When Adam dalf and Eve span,
Who was thanne a gentilman?
When Adam dalf and Eve span,
Who was thanne a gentilman?
Almost everything else about the song is baffling in a way that may alienate some fans, but potentially exciting to those of us who think the old shtick is a little tired. Most importantly, after his occasionally torpid second solo album Lazaretto, on “Respect Commander,” White sounds like he’s having fun again.
Weird – but I like.
“Shares in Eastman Kodak Co. jumped as much as 77 percent after the former camera and film heavyweight said it would launch the Kodakcoin, “a photocentric cryptocurrency to empower photographers and agencies to take greater control in image rights management.”
Interesting… I’ll be watching this to see how successful Kodak is with implementation and how widely adopted Kodakcoin is adopted by the photography community.
I can imagine a whole range of niche cryptocurrencies being developed by companies or groups aimed at very targeted usage as crypto and blockchain technology becomes more democratized.
I would not want to be a regional or national bank or financial institution that hadn’t started at least research into these tech platforms.
“Symeon selected a three-metre-high column in the Syrian desert near Antioch, and there he stood day in, day out, eventually attracting such a crowd that the noise caused him to build his column higher, bringing him closer to God and 16 metres off the ground. Symeon managed to live like this for 30 years, and many other monks began to follow his example so that a whole stylite movement developed which was still going strong in the 11th century CE.”
“The truth, Scott proposes, may be the opposite. What if early civilization was not a boon to humankind but a disaster: for health and safety, for freedom, and for the natural world? What if the first cities were, above all, vast technologies of exploitation by a small and rapacious elite? If that is where we come from, who are we now? What possibilities might we discover by tracing our origins to a different kind of ancestor?”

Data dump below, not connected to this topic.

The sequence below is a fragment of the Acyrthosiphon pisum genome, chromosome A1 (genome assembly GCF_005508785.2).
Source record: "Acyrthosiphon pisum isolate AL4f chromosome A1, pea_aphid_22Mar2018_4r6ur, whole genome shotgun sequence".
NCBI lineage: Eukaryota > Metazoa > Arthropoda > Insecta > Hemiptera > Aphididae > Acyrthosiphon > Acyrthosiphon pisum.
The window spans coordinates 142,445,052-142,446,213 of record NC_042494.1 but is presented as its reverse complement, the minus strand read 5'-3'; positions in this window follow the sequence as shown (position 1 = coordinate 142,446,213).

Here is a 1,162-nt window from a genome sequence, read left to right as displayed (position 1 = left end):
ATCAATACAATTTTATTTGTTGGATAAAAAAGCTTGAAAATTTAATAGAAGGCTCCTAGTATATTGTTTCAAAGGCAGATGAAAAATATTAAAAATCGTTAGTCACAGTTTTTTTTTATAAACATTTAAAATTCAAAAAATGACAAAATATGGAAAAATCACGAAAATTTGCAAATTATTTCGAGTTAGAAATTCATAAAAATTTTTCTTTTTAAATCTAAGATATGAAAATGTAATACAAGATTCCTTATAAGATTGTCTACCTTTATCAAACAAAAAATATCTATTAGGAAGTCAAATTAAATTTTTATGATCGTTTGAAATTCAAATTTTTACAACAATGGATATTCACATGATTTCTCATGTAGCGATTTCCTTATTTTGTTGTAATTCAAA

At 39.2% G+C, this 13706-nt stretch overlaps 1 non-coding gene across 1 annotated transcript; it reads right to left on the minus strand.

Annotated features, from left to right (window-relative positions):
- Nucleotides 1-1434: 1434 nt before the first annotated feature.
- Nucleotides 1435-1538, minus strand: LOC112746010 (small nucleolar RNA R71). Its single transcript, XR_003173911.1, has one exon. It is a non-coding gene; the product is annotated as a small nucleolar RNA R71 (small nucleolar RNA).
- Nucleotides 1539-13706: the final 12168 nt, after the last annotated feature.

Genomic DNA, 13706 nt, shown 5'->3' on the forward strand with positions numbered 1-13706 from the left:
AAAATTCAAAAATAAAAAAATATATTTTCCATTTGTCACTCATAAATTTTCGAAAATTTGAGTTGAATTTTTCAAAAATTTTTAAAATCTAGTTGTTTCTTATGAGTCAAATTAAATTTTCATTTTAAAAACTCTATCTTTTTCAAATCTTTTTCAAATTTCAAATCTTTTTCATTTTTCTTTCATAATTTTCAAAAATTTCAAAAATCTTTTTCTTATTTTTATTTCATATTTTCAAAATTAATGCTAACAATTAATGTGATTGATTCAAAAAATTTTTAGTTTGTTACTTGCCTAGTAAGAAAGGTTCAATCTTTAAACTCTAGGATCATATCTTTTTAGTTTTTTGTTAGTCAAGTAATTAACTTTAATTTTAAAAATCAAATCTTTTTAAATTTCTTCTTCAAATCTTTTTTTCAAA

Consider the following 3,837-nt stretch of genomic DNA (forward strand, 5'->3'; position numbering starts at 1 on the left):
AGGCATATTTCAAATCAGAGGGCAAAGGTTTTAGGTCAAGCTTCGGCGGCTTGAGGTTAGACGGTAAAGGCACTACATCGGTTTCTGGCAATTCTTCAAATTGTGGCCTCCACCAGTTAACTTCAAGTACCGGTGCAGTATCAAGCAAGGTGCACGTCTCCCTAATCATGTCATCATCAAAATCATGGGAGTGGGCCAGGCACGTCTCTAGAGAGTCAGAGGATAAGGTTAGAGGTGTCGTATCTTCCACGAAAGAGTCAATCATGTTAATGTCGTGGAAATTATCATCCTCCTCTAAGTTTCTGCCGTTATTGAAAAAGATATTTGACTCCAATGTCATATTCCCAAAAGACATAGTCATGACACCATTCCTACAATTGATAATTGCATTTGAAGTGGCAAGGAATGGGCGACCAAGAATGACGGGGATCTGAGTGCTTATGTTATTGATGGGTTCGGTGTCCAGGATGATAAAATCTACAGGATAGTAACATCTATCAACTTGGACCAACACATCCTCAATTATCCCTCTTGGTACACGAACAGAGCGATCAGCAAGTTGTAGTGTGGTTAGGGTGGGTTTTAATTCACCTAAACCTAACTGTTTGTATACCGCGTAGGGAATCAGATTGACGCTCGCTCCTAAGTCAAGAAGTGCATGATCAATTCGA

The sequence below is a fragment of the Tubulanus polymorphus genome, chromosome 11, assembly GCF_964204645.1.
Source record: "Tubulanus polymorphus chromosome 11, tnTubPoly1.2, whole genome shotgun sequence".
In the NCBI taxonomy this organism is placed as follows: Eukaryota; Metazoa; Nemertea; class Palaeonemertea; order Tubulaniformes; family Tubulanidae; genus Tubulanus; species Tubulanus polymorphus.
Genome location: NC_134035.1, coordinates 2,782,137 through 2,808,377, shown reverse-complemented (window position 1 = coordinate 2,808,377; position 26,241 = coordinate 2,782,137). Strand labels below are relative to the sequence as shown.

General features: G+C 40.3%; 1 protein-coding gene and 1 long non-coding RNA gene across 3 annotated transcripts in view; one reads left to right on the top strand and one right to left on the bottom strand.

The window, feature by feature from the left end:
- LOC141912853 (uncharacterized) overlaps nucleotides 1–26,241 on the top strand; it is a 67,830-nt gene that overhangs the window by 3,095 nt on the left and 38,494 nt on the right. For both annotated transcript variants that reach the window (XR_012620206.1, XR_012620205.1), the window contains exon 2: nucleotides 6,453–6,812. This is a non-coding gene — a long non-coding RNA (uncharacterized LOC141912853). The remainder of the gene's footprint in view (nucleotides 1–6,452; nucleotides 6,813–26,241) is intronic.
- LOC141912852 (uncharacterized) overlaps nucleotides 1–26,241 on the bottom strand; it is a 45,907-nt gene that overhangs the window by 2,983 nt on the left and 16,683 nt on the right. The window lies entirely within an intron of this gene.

via “What made prehistoric hunter-gatherers give up freedom for civilization?” by Jedediah Purdy in New Republic
I recommend this whole post for people starting out in a creative venture or pursuing a lifelong passion as a vocation or for profit:
Be humble, but always try to exceed expectations. When you accept an invitation to do a talk, or do a work for a commission, do something that’s a stretch, and then do it so well that it looks like it was easy. This can mean doing way more work in a small amount of time than people think should be possible, or learning a whole new technology to do a crazy idea.
I’ve made a series of “Bringing It All Back Home” posts here over the last decade charting my attempts to reign in some of the content I so freely pour out all over the social web. Some of those attempts have been successful and some less so (looking at you, Twitter). However, I enter 2018 with a renewed sense of purpose and direction for how I see this space and site changing with me as I continue to evolve.
Similarly, the web continues to evolve. There is now less of a need for flashy graphics or fonts or layouts and more of a need for real and authentic dialogue and expression. I recognize my place of privilege saying that, but I do think the sooner we unmoor ourselves from our socially constructed social media profiles and find spaces of genuine room for translation and interpolation, the better we’ll be.
Plus, I have years of Analytics data to show that no one is looking at my “Services” page and I get much more interaction, engagement, and yes… clients from my actual posts here than some elaborately designed page touting my consultation pedigree and skills. Those are here if you seek them out, but I doubt you will.
Having a web space in 2018 means much more about discovery and freedom of expression outside the walled gardens of Facebook, Twitter, Instagram, and Snapchat. Those places still serve their purpose, but the type of expression and sharing and learning I’m looking to do more of in 2018 both personally and professionally will be the theme of this space as we move forward. The marketing and consulting clients will come if I do a good job of that exploration and communication of what I find out about the world, tech, religion, strategic planning, and …well… myself.